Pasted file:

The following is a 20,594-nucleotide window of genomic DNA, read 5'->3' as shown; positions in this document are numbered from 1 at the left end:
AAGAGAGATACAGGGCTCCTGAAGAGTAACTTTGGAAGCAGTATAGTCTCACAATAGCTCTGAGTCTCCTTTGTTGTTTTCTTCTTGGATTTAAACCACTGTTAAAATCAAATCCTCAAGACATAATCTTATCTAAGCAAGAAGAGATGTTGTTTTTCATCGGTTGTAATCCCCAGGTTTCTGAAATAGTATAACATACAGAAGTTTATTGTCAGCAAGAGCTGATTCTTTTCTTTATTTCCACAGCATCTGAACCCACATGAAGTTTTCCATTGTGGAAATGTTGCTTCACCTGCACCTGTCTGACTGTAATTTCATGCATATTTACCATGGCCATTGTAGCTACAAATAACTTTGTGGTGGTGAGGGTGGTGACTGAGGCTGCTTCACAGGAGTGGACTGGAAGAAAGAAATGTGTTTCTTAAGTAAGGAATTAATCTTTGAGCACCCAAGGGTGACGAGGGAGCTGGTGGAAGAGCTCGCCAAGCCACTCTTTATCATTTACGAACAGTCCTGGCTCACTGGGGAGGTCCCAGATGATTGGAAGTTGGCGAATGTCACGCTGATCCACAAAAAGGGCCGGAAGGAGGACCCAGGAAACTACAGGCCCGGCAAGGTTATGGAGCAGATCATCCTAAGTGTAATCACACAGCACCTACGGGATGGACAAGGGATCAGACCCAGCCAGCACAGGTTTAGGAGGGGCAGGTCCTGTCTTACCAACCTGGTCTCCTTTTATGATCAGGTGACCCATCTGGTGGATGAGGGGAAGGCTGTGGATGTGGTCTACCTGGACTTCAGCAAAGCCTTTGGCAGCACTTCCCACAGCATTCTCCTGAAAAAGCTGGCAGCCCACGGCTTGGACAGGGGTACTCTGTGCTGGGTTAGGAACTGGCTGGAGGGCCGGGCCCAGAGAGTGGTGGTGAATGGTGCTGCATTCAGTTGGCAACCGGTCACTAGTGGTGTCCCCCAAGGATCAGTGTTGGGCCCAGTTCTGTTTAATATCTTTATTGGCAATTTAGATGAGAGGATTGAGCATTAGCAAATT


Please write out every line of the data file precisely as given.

The following is a 20,594-nucleotide window of genomic DNA, read 5'->3' as shown; positions in this document are numbered from 1 at the left end:
AAGAGAGATACAGGGCTCCTGAAGAGTAACTTTGGAAGCAGTATAGTCTCACAATAGCTCTGAGTCTCCTTTGTTGTTTTCTTCTTGGATTTAAACCACTGTTAAAATCAAATCCTCAAGACATAATCTTATCTAAGCAAGAAGAGATGTTGTTTTTCATCGGTTGTAATCCCCAGGTTTCTGAAATAGTATAACATACAGAAGTTTATTGTCAGCAAGAGCTGATTCTTTTCTTTATTTCCACAGCATCTGAACCCACATGAAGTTTTCCATTGTGGAAATGTTGCTTCACCTGCACCTGTCTGACTGTAATTTCATGCATATTTACCATGGCCATTGTAGCTACAAATAACTTTGTGGTGGTGAGGGTGGTGACTGAGGCTGCTTCACAGGAGTGGACTGGAAGAAAGAAATGTGTTTCTTAAGTAAGGAATTAATCTTTGAGCACCCAAGGGTGACGAGGGAGCTGGTGGAAGAGCTCGCCAAGCCACTCTTTATCATTTACGAACAGTCCTGGCTCACTGGGGAGGTCCCAGATGATTGGAAGTTGGCGAATGTCACGCTGATCCACAAAAAGGGCCGGAAGGAGGACCCAGGAAACTACAGGCCCGGCAAGGTTATGGAGCAGATCATCCTAAGTGTAATCACACAGCACCTACGGGATGGACAAGGGATCAGACCCAGCCAGCACAGGTTTAGGAGGGGCAGGTCCTGTCTTACCAACCTGGTCTCCTTTTATGATCAGGTGACCCATCTGGTGGATGAGGGGAAGGCTGTGGATGTGGTCTACCTGGACTTCAGCAAAGCCTTTGGCAGCACTTCCCACAGCATTCTCCTGAAAAAGCTGGCAGCCCACGGCTTGGACAGGGGTACTCTGTGCTGGGTTAGGAACTGGCTGGAGGGCCGGGCCCAGAGAGTGGTGGTGAATGGTGCTGCATTCAGTTGGCAACCGGTCACTAGTGGTGTCCCCCAAGGATCAGTGTTGGGCCCAGTTCTGTTTAATATCTTTATTGGCAATTTAGATGAGAGGATTGAGCATTAGCAAATT